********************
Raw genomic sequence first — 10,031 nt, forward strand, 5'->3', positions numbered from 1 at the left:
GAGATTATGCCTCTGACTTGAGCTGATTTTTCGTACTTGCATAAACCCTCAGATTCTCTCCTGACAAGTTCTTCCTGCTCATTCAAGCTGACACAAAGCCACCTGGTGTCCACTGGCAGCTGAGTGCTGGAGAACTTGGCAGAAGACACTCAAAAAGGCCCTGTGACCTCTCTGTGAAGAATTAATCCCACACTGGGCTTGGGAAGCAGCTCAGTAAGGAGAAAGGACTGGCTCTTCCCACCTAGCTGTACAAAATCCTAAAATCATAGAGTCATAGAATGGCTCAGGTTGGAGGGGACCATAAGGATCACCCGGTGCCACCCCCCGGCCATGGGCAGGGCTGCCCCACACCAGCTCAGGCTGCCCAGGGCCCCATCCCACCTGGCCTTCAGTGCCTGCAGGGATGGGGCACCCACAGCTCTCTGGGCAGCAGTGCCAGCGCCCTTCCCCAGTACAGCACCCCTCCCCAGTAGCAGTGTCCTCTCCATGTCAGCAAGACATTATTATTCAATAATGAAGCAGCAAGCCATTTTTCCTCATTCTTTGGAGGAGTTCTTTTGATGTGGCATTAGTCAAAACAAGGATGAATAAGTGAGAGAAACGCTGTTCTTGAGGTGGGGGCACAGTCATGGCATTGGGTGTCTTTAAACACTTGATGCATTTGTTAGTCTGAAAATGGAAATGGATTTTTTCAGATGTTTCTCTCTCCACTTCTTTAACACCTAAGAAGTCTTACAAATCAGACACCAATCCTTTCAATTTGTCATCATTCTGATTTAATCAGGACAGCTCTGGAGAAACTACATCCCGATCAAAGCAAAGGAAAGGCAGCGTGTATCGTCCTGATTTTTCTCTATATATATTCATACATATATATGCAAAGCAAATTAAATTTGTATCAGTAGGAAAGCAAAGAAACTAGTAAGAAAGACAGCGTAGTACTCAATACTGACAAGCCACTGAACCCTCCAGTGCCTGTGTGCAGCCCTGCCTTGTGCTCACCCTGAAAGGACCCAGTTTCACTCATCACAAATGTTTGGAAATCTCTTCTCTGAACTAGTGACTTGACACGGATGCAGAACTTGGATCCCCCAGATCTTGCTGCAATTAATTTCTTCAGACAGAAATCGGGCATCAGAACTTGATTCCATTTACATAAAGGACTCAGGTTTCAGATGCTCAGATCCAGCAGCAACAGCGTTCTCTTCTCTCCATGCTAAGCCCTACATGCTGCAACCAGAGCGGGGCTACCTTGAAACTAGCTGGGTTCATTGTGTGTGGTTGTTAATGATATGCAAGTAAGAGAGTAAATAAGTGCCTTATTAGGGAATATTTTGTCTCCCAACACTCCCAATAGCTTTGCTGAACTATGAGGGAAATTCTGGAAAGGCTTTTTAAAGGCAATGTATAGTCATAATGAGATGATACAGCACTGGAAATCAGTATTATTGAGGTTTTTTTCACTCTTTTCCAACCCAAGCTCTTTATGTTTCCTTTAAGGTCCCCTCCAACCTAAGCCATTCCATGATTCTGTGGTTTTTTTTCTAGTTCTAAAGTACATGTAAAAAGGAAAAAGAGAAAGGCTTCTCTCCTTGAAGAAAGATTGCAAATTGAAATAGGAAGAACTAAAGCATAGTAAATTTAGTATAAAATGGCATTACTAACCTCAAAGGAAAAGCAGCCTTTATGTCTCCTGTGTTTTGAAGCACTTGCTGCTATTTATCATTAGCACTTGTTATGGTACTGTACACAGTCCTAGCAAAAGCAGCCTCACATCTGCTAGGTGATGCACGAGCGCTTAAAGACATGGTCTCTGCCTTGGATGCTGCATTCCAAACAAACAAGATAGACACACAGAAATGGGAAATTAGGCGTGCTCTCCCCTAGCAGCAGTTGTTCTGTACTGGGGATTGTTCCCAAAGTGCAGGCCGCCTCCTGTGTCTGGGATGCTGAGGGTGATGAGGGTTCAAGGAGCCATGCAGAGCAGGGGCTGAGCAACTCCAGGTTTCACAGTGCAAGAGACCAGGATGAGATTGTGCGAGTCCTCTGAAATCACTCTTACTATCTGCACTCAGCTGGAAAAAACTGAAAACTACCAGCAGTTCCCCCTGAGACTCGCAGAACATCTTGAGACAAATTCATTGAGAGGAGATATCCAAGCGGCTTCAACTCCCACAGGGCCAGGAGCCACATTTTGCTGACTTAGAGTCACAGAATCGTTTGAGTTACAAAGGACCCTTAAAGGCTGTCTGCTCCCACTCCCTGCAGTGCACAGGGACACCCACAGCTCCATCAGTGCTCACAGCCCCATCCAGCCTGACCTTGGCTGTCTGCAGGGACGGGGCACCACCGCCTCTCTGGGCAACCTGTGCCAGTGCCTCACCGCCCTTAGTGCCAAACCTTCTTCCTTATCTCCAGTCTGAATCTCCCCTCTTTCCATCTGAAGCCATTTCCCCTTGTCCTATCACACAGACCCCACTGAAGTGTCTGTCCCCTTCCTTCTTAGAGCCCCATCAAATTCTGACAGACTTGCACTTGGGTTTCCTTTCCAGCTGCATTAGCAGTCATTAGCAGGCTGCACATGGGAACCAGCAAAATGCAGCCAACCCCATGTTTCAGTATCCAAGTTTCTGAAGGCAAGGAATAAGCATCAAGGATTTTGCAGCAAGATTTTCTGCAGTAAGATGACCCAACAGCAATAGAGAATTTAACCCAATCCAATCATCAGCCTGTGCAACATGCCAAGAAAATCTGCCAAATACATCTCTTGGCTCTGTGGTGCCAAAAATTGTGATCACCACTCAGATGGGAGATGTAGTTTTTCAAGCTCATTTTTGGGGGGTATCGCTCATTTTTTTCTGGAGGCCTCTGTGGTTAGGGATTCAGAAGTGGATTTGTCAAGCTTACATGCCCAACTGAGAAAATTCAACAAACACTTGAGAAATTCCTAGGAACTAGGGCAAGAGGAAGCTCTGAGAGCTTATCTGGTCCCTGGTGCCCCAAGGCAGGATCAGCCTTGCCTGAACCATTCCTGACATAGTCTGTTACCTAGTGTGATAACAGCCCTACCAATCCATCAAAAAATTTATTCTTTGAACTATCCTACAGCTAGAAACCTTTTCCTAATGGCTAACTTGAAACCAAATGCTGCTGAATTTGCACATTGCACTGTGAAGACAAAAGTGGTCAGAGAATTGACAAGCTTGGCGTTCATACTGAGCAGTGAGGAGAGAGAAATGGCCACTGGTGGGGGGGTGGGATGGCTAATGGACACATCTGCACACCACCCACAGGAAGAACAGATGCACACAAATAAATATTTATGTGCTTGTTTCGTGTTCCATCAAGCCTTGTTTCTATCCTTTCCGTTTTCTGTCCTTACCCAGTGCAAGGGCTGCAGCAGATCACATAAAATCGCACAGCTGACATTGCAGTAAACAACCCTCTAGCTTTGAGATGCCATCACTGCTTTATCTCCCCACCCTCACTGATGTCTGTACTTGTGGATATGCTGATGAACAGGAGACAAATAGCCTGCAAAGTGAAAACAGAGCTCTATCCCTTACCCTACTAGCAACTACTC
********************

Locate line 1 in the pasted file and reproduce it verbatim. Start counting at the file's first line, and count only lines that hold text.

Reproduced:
Raw genomic sequence first — 10,031 nt, forward strand, 5'->3', positions numbered from 1 at the left: